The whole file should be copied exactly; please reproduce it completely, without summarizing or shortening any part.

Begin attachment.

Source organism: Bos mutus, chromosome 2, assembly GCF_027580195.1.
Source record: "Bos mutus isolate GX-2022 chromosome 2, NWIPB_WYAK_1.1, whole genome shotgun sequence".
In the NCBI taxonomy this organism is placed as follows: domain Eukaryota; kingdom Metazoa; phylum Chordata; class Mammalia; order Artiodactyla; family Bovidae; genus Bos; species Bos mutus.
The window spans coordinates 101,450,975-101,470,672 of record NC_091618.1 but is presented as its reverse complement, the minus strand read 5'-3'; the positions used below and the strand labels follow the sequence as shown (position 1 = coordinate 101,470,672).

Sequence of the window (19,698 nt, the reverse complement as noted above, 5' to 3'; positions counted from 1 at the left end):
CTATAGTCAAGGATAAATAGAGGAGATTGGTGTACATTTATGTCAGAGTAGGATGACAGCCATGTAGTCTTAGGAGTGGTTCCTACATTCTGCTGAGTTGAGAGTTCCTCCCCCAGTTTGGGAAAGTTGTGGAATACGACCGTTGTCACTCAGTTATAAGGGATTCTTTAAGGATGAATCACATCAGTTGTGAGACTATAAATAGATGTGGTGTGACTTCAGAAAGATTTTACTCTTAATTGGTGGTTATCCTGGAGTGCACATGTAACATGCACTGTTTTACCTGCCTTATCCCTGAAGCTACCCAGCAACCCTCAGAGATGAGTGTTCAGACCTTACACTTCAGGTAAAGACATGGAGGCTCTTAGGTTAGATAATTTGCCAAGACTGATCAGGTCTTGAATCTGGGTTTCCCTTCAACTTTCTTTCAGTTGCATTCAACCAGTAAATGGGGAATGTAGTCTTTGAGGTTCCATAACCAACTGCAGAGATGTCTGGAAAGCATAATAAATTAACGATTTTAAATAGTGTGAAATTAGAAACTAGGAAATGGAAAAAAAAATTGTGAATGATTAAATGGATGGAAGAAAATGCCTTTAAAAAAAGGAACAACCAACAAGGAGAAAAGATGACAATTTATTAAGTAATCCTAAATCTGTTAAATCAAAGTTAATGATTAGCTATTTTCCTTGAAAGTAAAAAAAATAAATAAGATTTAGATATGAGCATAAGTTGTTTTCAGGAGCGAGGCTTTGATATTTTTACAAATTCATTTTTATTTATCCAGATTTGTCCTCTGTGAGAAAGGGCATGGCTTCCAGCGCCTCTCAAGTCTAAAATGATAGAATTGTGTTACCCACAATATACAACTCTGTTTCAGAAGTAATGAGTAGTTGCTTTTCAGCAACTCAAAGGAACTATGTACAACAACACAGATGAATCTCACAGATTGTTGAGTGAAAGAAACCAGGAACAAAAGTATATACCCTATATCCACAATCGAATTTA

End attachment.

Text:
Source organism: Bos mutus, chromosome 2, assembly GCF_027580195.1.
Source record: "Bos mutus isolate GX-2022 chromosome 2, NWIPB_WYAK_1.1, whole genome shotgun sequence".
In the NCBI taxonomy this organism is placed as follows: domain Eukaryota; kingdom Metazoa; phylum Chordata; class Mammalia; order Artiodactyla; family Bovidae; genus Bos; species Bos mutus.
The window spans coordinates 101,450,975-101,470,672 of record NC_091618.1 but is presented as its reverse complement, the minus strand read 5'-3'; the positions used below and the strand labels follow the sequence as shown (position 1 = coordinate 101,470,672).

Sequence of the window (19,698 nt, the reverse complement as noted above, 5' to 3'; positions counted from 1 at the left end):
CTATAGTCAAGGATAAATAGAGGAGATTGGTGTACATTTATGTCAGAGTAGGATGACAGCCATGTAGTCTTAGGAGTGGTTCCTACATTCTGCTGAGTTGAGAGTTCCTCCCCCAGTTTGGGAAAGTTGTGGAATACGACCGTTGTCACTCAGTTATAAGGGATTCTTTAAGGATGAATCACATCAGTTGTGAGACTATAAATAGATGTGGTGTGACTTCAGAAAGATTTTACTCTTAATTGGTGGTTATCCTGGAGTGCACATGTAACATGCACTGTTTTACCTGCCTTATCCCTGAAGCTACCCAGCAACCCTCAGAGATGAGTGTTCAGACCTTACACTTCAGGTAAAGACATGGAGGCTCTTAGGTTAGATAATTTGCCAAGACTGATCAGGTCTTGAATCTGGGTTTCCCTTCAACTTTCTTTCAGTTGCATTCAACCAGTAAATGGGGAATGTAGTCTTTGAGGTTCCATAACCAACTGCAGAGATGTCTGGAAAGCATAATAAATTAACGATTTTAAATAGTGTGAAATTAGAAACTAGGAAATGGAAAAAAAAATTGTGAATGATTAAATGGATGGAAGAAAATGCCTTTAAAAAAAGGAACAACCAACAAGGAGAAAAGATGACAATTTATTAAGTAATCCTAAATCTGTTAAATCAAAGTTAATGATTAGCTATTTTCCTTGAAAGTAAAAAAAATAAATAAGATTTAGATATGAGCATAAGTTGTTTTCAGGAGCGAGGCTTTGATATTTTTACAAATTCATTTTTATTTATCCAGATTTGTCCTCTGTGAGAAAGGGCATGGCTTCCAGCGCCTCTCAAGTCTAAAATGATAGAATTGTGTTACCCACAATATACAACTCTGTTTCAGAAGTAATGAGTAGTTGCTTTTCAGCAACTCAAAGGAACTATGTACAACAACACAGATGAATCTCACAGATTGTTGAGTGAAAGAAACCAGGAACAAAAGTATATACCCTATATCCACAATCGAATTTA